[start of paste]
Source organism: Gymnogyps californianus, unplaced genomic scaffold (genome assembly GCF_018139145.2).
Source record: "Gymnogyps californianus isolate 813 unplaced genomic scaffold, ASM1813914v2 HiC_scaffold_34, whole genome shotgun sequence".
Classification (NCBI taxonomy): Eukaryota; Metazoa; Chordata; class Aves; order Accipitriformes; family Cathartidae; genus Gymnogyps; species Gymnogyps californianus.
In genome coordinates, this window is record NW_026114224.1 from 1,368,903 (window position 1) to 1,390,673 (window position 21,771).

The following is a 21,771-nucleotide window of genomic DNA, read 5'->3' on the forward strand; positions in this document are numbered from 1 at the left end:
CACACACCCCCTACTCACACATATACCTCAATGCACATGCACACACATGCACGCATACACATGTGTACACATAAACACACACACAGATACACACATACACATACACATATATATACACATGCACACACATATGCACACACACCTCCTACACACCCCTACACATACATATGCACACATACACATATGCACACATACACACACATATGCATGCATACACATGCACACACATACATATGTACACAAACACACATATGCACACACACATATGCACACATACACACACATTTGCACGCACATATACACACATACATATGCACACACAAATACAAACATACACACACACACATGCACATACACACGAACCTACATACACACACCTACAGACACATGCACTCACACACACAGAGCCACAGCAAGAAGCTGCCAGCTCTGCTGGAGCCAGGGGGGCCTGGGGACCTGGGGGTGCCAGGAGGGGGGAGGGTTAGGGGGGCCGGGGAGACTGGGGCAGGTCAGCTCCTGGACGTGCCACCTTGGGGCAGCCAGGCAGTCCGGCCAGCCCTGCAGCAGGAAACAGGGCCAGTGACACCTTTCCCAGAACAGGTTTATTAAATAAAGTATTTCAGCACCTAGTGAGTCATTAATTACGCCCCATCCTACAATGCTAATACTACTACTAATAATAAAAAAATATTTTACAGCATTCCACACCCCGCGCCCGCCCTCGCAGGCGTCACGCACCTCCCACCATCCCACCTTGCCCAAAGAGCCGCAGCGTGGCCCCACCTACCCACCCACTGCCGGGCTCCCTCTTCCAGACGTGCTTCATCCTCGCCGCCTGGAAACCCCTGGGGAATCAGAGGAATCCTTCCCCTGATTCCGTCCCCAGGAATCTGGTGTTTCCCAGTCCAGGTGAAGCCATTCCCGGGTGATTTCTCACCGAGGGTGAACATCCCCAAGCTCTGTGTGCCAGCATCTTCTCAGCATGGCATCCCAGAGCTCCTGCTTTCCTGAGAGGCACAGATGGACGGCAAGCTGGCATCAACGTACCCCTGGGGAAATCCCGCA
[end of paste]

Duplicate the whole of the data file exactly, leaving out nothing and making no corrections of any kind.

Source organism: Gymnogyps californianus, unplaced genomic scaffold (genome assembly GCF_018139145.2).
Source record: "Gymnogyps californianus isolate 813 unplaced genomic scaffold, ASM1813914v2 HiC_scaffold_34, whole genome shotgun sequence".
Classification (NCBI taxonomy): Eukaryota; Metazoa; Chordata; class Aves; order Accipitriformes; family Cathartidae; genus Gymnogyps; species Gymnogyps californianus.
In genome coordinates, this window is record NW_026114224.1 from 1,368,903 (window position 1) to 1,390,673 (window position 21,771).

The following is a 21,771-nucleotide window of genomic DNA, read 5'->3' on the forward strand; positions in this document are numbered from 1 at the left end:
CACACACCCCCTACTCACACATATACCTCAATGCACATGCACACACATGCACGCATACACATGTGTACACATAAACACACACACAGATACACACATACACATACACATATATATACACATGCACACACATATGCACACACACCTCCTACACACCCCTACACATACATATGCACACATACACATATGCACACATACACACACATATGCATGCATACACATGCACACACATACATATGTACACAAACACACATATGCACACACACATATGCACACATACACACACATTTGCACGCACATATACACACATACATATGCACACACAAATACAAACATACACACACACACATGCACATACACACGAACCTACATACACACACCTACAGACACATGCACTCACACACACAGAGCCACAGCAAGAAGCTGCCAGCTCTGCTGGAGCCAGGGGGGCCTGGGGACCTGGGGGTGCCAGGAGGGGGGAGGGTTAGGGGGGCCGGGGAGACTGGGGCAGGTCAGCTCCTGGACGTGCCACCTTGGGGCAGCCAGGCAGTCCGGCCAGCCCTGCAGCAGGAAACAGGGCCAGTGACACCTTTCCCAGAACAGGTTTATTAAATAAAGTATTTCAGCACCTAGTGAGTCATTAATTACGCCCCATCCTACAATGCTAATACTACTACTAATAATAAAAAAATATTTTACAGCATTCCACACCCCGCGCCCGCCCTCGCAGGCGTCACGCACCTCCCACCATCCCACCTTGCCCAAAGAGCCGCAGCGTGGCCCCACCTACCCACCCACTGCCGGGCTCCCTCTTCCAGACGTGCTTCATCCTCGCCGCCTGGAAACCCCTGGGGAATCAGAGGAATCCTTCCCCTGATTCCGTCCCCAGGAATCTGGTGTTTCCCAGTCCAGGTGAAGCCATTCCCGGGTGATTTCTCACCGAGGGTGAACATCCCCAAGCTCTGTGTGCCAGCATCTTCTCAGCATGGCATCCCAGAGCTCCTGCTTTCCTGAGAGGCACAGATGGACGGCAAGCTGGCATCAACGTACCCCTGGGGAAATCCCGCA